Last weekend I was in New York, and saw posters on the subways warning people about real guns painted to look like toys. And today I find these pictures from the Baltimore police department. Searching, I find this article from 2006 New York.
I had no idea this was a thing.
Posted on April 16, 2010 at 6:28 AM •
An NYU student has been reverse-engineering facial recognition algorithms to devise makeup patterns to confuse face recognition software.
Posted on April 12, 2010 at 6:08 AM •
In this paper we revisit the assumption that shellcode need be fundamentally different in structure than non-executable data. Specifically, we elucidate how one can use natural language generation techniques to produce shellcode that is superficially similar to English prose. We argue that this new development poses significant challenges for inline payloadbased inspection (and emulation) as a defensive measure, and also highlights the need for designing more efficient techniques for preventing shellcode injection attacks altogether.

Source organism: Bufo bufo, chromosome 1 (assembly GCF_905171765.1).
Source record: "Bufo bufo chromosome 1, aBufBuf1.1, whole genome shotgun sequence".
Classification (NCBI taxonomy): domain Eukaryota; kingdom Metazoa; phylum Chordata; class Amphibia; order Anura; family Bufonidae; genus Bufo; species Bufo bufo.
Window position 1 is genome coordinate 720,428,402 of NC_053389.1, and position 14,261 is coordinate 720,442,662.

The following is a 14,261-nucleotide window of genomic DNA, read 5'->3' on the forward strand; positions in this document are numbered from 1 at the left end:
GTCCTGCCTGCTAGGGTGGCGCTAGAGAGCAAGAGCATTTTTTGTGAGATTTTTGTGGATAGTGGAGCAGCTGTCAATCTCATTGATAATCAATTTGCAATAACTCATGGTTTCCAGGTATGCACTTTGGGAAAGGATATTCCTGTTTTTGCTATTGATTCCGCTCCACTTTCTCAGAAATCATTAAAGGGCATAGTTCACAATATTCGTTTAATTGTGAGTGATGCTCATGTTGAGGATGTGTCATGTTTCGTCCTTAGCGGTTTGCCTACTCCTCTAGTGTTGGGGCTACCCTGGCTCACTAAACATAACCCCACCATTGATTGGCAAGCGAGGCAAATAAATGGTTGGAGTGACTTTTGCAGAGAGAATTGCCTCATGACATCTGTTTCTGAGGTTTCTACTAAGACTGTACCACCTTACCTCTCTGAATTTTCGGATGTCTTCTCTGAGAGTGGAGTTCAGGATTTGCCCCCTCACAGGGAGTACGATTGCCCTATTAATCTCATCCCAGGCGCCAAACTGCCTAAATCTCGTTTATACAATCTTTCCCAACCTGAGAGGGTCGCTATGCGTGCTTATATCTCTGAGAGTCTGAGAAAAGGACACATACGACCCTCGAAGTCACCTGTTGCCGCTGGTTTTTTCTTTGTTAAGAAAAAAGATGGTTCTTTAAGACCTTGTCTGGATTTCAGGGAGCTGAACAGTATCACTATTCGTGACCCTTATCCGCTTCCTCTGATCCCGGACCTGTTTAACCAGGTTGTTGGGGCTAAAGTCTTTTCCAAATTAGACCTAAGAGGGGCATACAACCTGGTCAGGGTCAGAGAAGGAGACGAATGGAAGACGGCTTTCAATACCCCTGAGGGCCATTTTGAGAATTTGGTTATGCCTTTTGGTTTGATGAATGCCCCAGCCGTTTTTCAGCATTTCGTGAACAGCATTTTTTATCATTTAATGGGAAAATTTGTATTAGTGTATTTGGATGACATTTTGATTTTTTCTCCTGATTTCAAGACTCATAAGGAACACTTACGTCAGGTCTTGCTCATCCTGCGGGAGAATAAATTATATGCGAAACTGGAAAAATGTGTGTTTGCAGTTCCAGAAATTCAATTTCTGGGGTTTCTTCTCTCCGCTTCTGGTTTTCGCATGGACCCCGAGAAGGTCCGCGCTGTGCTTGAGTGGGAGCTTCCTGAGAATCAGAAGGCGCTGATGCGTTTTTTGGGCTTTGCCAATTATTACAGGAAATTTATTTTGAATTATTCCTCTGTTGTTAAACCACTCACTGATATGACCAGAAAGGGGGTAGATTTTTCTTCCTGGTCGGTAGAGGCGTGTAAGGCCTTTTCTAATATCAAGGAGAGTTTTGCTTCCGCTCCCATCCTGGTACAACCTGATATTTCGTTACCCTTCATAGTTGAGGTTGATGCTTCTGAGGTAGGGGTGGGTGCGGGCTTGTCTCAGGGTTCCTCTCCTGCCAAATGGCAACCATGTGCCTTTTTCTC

Posted on March 25, 2010 at 7:16 AM •
Anti-theft lunch bags, for those who have a problem with their lunches being stolen.
Only works until the thief figures it out, though.
Posted on July 7, 2009 at 7:31 AM •
I’m sure you need some skill to actually use this, and I’m also sure it’ll get through airport security checkpoints just fine.
Posted on March 6, 2009 at 6:05 AM •
This is a 2 Gig USB drive disguised as a piece of frayed cable. You’ll still want to encrypt it, of course, but it is likely to be missed if your bags are searched at customs, the police raid your house, or you lose it.
Posted on December 10, 2008 at 7:02 AM •
How squids and other cephalopods camouflage themselves:
A clue to how cephalopods disguise themselves so quickly came to Dr. Hanlon when he and his colleagues reviewed thousands of images of cuttlefish, trying to sort their patterns into categories. “It finally dawned on me there aren’t dozens of camouflage patterns,” he said. “I can squeeze them into three categories.”
One category is a uniform color. Cephalopods take on this camouflage to match a smooth-textured background. The second category consists of mottled patterns that help them hide in busier environments. Dr. Hanlon calls the third category disruptive patterning. A cuttlefish creates large blocks of light and dark on its skin. This camouflage disrupts the body outlines.
It’s not often you can find research on the intersection of security and squid.
Posted on February 22, 2008 at 4:09 PM •
Sidebar photo of Bruce Schneier by Joe MacInnis.